Thursday, March 24, 2011

Grand Duke Cosimo II de Medici

Bust of Grand Duke Cosimo II inside
the Medici coat of arms, on the new grain
market built during his reign on the corner
of via dei Neri & via de Castellani

The front page of Galileo's treatise
Sidereus Nuncius 1610
dedicated to Cosimo II

Porphyry bust of Cosimo II,
Pitti Palace
The other day a mate of mine sent me a photo of a stone bust of Cosimo II de Medici that he saw on the facade of a palace and asked me who it was, and so I thought that this often overlooked Medici grand duke could be the subject of this week’s blog entry. It is often very frustrating that written indication isn’t engraved somewhere on the stone or marble of portrait busts dotted around the city, or are too difficult to read, thus obscuring any further understanding of the rich Florentine heritage. Cosimo II is another favourite Medici of mine, he didn’t rule for very long (1609-21) being of weak constitution, but he shared characteristics of so many of the great Medici men; he was very intelligent, a great patron of the arts and aesthetically, quite a peculiar looking human being. He and his wife, Maria Maddalena of Austria, created a flourishing intellectual activity at the court at the Pitti Palace (the Ducal palace) with Michangelo Buonarroti the Younger (to distinguish him from his great uncle, the great Michelangelo Buonarroti, artist from the previous century) as the court poet, and Galileo as the court mathematician and  philosopher. They invited many talented non-Florentine artists to the court, such as Justus Sustermans from Flanders (court painter to the Medici family for close to forty years) and Artemesia Gentileschi from Rome (the first female member of the Florentine Accademy of Fine Arts), enriching the domestic artistic ambience. Galileo who had been Cosimo II's tutor 1605-08 was working at Padua Universtiy when he published his recent discoveries concerning the skies. Desiring to return to Florence, he dedicated his treatise Sidereus Nuncius in 1610 to Cosimo II consequently securing him the court position. In this treatise he expounded his recent discoveries concerning phases of the moon, the existance of the Milky Way and the four satellites stars orbiting around Jupiter. He called these the Medicean stars (they have been renamed the Galilean Moons). Cosimo II was the father of Leopold (see blog entry 'Never judge a book...) and succeded by his eldest son Ferdinando II who, like his father, also commissioned expert artists for work on the ducal palace, such as the Baroque master, Pietro da Cortona for the decoration of the reception rooms and Bolognese experts in trompe l'oeil technique for the summer appartments....subject for another entry.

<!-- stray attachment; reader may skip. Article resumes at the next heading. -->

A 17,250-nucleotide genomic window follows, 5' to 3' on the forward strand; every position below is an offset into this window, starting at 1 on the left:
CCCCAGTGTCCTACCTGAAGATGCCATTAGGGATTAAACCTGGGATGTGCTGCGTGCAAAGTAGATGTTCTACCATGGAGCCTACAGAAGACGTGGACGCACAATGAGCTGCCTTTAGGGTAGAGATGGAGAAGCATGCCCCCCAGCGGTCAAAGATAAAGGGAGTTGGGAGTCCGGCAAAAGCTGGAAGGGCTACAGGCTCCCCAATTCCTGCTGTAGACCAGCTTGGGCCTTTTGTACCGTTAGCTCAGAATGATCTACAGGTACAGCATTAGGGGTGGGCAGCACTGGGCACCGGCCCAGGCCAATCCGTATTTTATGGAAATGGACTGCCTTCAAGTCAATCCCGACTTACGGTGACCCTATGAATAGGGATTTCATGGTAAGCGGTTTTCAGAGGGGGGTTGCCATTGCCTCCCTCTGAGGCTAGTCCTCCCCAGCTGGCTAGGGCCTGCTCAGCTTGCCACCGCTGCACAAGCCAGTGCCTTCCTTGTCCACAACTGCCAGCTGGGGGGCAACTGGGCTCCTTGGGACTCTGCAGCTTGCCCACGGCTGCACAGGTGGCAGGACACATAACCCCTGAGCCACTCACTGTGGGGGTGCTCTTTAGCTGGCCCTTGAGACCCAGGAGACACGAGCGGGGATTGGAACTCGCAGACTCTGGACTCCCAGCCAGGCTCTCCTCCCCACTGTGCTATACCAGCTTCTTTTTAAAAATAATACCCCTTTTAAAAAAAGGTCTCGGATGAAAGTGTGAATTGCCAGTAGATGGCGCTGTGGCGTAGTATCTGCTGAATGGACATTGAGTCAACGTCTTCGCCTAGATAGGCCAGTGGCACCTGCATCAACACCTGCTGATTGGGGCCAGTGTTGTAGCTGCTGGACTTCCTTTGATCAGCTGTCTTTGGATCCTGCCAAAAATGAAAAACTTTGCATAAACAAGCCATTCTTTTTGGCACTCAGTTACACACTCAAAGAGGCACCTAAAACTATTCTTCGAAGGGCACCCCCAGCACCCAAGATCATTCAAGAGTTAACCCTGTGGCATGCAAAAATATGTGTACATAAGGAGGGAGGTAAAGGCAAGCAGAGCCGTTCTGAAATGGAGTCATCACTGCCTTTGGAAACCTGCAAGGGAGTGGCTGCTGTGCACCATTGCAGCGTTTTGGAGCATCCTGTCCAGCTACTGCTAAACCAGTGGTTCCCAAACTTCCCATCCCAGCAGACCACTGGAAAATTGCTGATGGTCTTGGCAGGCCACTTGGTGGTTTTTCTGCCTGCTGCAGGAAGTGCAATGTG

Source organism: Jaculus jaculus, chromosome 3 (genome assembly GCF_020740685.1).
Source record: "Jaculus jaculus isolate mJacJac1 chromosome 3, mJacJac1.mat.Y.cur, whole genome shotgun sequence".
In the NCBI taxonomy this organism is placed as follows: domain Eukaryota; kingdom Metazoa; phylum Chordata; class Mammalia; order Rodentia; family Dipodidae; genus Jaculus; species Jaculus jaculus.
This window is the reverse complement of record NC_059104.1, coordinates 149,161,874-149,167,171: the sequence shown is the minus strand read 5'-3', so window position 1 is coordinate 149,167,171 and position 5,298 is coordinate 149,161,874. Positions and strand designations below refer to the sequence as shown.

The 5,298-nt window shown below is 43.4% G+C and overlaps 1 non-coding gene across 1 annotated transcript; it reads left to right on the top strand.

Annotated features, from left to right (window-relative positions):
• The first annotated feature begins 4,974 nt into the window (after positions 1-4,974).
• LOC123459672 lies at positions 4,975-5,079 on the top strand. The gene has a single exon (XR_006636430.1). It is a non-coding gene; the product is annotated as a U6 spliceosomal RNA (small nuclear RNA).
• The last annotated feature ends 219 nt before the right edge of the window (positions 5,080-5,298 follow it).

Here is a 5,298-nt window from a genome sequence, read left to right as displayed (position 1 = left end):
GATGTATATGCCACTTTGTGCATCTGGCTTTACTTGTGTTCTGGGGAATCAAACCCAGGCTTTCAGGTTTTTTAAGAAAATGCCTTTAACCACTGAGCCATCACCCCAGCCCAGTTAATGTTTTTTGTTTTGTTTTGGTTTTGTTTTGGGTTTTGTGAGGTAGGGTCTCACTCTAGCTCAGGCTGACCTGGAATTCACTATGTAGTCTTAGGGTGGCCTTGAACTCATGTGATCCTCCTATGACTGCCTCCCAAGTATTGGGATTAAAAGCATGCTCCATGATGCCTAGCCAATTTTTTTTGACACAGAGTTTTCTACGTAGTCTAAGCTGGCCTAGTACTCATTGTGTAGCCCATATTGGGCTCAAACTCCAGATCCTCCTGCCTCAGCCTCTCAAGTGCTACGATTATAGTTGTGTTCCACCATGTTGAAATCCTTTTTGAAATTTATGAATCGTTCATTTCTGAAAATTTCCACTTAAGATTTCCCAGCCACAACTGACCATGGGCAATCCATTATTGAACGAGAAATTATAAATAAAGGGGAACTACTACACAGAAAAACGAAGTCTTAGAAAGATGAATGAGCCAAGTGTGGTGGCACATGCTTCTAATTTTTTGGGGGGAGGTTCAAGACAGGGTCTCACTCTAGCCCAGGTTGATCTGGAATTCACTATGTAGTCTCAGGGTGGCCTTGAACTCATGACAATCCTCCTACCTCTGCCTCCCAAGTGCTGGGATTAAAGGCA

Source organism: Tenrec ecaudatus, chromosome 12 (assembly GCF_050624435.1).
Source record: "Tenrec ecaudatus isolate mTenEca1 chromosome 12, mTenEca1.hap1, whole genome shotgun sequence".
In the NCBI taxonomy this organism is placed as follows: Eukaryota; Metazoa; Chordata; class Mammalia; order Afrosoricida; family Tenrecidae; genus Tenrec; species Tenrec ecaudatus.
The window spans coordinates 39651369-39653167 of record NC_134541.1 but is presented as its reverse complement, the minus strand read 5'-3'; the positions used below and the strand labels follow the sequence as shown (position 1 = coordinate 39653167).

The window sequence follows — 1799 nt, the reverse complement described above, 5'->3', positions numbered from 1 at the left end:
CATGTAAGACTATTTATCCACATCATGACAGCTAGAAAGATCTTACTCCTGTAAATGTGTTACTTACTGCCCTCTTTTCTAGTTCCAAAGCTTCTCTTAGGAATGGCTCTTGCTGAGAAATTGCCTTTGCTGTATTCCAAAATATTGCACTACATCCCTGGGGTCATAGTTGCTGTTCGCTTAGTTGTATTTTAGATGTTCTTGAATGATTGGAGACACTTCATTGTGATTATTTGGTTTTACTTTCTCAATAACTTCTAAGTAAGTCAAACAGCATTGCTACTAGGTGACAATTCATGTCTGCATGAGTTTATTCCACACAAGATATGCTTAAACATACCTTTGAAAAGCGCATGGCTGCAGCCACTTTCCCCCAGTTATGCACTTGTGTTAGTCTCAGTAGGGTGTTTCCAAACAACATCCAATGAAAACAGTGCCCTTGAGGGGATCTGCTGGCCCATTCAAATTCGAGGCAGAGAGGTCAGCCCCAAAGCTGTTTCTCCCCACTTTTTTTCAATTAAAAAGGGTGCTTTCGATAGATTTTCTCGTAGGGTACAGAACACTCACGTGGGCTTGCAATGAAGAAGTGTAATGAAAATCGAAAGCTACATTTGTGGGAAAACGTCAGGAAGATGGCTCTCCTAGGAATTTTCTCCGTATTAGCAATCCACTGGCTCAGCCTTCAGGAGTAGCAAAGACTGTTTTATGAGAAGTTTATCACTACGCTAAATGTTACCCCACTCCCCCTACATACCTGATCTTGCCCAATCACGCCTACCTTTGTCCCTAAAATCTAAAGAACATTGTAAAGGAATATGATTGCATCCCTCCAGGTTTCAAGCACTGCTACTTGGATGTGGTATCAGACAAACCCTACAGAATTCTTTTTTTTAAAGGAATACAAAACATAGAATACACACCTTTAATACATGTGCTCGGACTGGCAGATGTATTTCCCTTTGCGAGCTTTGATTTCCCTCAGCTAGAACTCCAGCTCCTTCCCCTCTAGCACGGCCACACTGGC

Judith slaying Holofornes, Artemesia Gentileschi, Uffizi gallery.
Painted during her Florentine period under the protection of Cosimo II & Maria Maddalena

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